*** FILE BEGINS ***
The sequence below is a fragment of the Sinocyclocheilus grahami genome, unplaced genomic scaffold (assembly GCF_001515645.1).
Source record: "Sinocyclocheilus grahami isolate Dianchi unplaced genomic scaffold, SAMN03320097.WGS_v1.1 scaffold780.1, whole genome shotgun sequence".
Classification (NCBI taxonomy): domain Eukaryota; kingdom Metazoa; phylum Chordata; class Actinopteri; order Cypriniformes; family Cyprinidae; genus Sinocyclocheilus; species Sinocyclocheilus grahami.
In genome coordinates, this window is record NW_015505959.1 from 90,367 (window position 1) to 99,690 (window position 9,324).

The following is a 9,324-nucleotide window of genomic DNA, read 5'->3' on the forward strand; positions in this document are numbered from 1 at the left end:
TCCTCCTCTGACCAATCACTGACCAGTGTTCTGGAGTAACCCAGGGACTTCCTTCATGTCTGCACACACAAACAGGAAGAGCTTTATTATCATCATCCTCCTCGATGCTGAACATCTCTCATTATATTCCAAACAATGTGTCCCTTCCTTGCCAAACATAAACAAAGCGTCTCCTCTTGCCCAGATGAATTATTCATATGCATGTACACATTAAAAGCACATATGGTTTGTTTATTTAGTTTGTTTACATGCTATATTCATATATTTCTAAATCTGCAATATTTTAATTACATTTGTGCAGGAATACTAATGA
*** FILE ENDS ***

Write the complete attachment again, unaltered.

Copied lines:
The sequence below is a fragment of the Sinocyclocheilus grahami genome, unplaced genomic scaffold (assembly GCF_001515645.1).
Source record: "Sinocyclocheilus grahami isolate Dianchi unplaced genomic scaffold, SAMN03320097.WGS_v1.1 scaffold780.1, whole genome shotgun sequence".
Classification (NCBI taxonomy): domain Eukaryota; kingdom Metazoa; phylum Chordata; class Actinopteri; order Cypriniformes; family Cyprinidae; genus Sinocyclocheilus; species Sinocyclocheilus grahami.
In genome coordinates, this window is record NW_015505959.1 from 90,367 (window position 1) to 99,690 (window position 9,324).

The following is a 9,324-nucleotide window of genomic DNA, read 5'->3' on the forward strand; positions in this document are numbered from 1 at the left end:
TCCTCCTCTGACCAATCACTGACCAGTGTTCTGGAGTAACCCAGGGACTTCCTTCATGTCTGCACACACAAACAGGAAGAGCTTTATTATCATCATCCTCCTCGATGCTGAACATCTCTCATTATATTCCAAACAATGTGTCCCTTCCTTGCCAAACATAAACAAAGCGTCTCCTCTTGCCCAGATGAATTATTCATATGCATGTACACATTAAAAGCACATATGGTTTGTTTATTTAGTTTGTTTACATGCTATATTCATATATTTCTAAATCTGCAATATTTTAATTACATTTGTGCAGGAATACTAATGA